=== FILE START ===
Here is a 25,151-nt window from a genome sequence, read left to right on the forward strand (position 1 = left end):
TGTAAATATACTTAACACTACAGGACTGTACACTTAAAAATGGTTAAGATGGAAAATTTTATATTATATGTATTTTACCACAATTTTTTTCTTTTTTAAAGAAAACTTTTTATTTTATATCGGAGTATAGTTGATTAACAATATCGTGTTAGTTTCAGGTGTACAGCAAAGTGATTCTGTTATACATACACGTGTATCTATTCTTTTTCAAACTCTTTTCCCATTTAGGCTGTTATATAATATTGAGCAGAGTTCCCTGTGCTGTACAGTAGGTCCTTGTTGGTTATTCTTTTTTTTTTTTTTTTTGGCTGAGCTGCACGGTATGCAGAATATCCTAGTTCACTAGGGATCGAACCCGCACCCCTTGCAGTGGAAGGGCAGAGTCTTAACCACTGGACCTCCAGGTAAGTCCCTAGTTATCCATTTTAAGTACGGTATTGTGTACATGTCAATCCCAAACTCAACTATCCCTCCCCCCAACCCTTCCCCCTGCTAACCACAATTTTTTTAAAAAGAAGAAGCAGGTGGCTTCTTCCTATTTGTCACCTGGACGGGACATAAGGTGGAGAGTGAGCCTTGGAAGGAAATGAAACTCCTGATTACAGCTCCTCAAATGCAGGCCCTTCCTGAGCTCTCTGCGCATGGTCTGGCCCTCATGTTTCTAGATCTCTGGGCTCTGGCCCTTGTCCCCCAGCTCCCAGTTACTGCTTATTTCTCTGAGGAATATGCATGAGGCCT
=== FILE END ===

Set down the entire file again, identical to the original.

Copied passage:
Here is a 25,151-nt window from a genome sequence, read left to right on the forward strand (position 1 = left end):
TGTAAATATACTTAACACTACAGGACTGTACACTTAAAAATGGTTAAGATGGAAAATTTTATATTATATGTATTTTACCACAATTTTTTTCTTTTTTAAAGAAAACTTTTTATTTTATATCGGAGTATAGTTGATTAACAATATCGTGTTAGTTTCAGGTGTACAGCAAAGTGATTCTGTTATACATACACGTGTATCTATTCTTTTTCAAACTCTTTTCCCATTTAGGCTGTTATATAATATTGAGCAGAGTTCCCTGTGCTGTACAGTAGGTCCTTGTTGGTTATTCTTTTTTTTTTTTTTTTTGGCTGAGCTGCACGGTATGCAGAATATCCTAGTTCACTAGGGATCGAACCCGCACCCCTTGCAGTGGAAGGGCAGAGTCTTAACCACTGGACCTCCAGGTAAGTCCCTAGTTATCCATTTTAAGTACGGTATTGTGTACATGTCAATCCCAAACTCAACTATCCCTCCCCCCAACCCTTCCCCCTGCTAACCACAATTTTTTTAAAAAGAAGAAGCAGGTGGCTTCTTCCTATTTGTCACCTGGACGGGACATAAGGTGGAGAGTGAGCCTTGGAAGGAAATGAAACTCCTGATTACAGCTCCTCAAATGCAGGCCCTTCCTGAGCTCTCTGCGCATGGTCTGGCCCTCATGTTTCTAGATCTCTGGGCTCTGGCCCTTGTCCCCCAGCTCCCAGTTACTGCTTATTTCTCTGAGGAATATGCATGAGGCCT